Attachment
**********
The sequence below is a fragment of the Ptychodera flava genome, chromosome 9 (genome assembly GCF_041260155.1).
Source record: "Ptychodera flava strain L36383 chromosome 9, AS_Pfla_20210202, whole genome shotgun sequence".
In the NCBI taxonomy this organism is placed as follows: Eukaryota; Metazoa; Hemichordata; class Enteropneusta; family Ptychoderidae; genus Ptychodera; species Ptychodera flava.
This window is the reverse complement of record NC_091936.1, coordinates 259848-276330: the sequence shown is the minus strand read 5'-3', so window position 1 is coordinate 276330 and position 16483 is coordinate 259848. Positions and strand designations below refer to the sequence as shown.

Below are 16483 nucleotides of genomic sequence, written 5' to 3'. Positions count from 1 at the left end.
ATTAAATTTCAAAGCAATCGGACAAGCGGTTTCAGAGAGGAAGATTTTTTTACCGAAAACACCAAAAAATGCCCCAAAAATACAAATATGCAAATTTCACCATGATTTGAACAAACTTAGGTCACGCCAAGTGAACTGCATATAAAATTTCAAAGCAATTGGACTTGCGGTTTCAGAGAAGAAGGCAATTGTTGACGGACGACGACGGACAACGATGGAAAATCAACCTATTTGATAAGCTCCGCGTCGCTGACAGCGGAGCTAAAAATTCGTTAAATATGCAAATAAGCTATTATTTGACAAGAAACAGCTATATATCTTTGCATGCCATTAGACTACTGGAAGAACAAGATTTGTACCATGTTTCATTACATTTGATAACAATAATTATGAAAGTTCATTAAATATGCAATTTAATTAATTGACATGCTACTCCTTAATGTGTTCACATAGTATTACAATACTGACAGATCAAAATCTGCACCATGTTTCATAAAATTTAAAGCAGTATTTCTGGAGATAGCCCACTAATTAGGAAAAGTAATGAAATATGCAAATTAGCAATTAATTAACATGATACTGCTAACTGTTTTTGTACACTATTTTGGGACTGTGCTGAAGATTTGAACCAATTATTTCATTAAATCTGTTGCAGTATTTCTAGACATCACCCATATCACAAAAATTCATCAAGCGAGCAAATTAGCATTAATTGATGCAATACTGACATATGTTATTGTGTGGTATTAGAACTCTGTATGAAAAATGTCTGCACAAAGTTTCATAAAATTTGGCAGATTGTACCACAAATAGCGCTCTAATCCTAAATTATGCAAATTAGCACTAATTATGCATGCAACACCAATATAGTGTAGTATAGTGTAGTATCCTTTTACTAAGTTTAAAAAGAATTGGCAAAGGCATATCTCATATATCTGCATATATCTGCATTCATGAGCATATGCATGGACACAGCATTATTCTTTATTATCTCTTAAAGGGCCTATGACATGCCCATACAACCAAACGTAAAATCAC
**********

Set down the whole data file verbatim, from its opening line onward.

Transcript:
The sequence below is a fragment of the Ptychodera flava genome, chromosome 9 (genome assembly GCF_041260155.1).
Source record: "Ptychodera flava strain L36383 chromosome 9, AS_Pfla_20210202, whole genome shotgun sequence".
In the NCBI taxonomy this organism is placed as follows: Eukaryota; Metazoa; Hemichordata; class Enteropneusta; family Ptychoderidae; genus Ptychodera; species Ptychodera flava.
This window is the reverse complement of record NC_091936.1, coordinates 259848-276330: the sequence shown is the minus strand read 5'-3', so window position 1 is coordinate 276330 and position 16483 is coordinate 259848. Positions and strand designations below refer to the sequence as shown.

Below are 16483 nucleotides of genomic sequence, written 5' to 3'. Positions count from 1 at the left end.
ATTAAATTTCAAAGCAATCGGACAAGCGGTTTCAGAGAGGAAGATTTTTTTACCGAAAACACCAAAAAATGCCCCAAAAATACAAATATGCAAATTTCACCATGATTTGAACAAACTTAGGTCACGCCAAGTGAACTGCATATAAAATTTCAAAGCAATTGGACTTGCGGTTTCAGAGAAGAAGGCAATTGTTGACGGACGACGACGGACAACGATGGAAAATCAACCTATTTGATAAGCTCCGCGTCGCTGACAGCGGAGCTAAAAATTCGTTAAATATGCAAATAAGCTATTATTTGACAAGAAACAGCTATATATCTTTGCATGCCATTAGACTACTGGAAGAACAAGATTTGTACCATGTTTCATTACATTTGATAACAATAATTATGAAAGTTCATTAAATATGCAATTTAATTAATTGACATGCTACTCCTTAATGTGTTCACATAGTATTACAATACTGACAGATCAAAATCTGCACCATGTTTCATAAAATTTAAAGCAGTATTTCTGGAGATAGCCCACTAATTAGGAAAAGTAATGAAATATGCAAATTAGCAATTAATTAACATGATACTGCTAACTGTTTTTGTACACTATTTTGGGACTGTGCTGAAGATTTGAACCAATTATTTCATTAAATCTGTTGCAGTATTTCTAGACATCACCCATATCACAAAAATTCATCAAGCGAGCAAATTAGCATTAATTGATGCAATACTGACATATGTTATTGTGTGGTATTAGAACTCTGTATGAAAAATGTCTGCACAAAGTTTCATAAAATTTGGCAGATTGTACCACAAATAGCGCTCTAATCCTAAATTATGCAAATTAGCACTAATTATGCATGCAACACCAATATAGTGTAGTATAGTGTAGTATCCTTTTACTAAGTTTAAAAAGAATTGGCAAAGGCATATCTCATATATCTGCATATATCTGCATTCATGAGCATATGCATGGACACAGCATTATTCTTTATTATCTCTTAAAGGGCCTATGACATGCCCATACAACCAAACGTAAAATCAC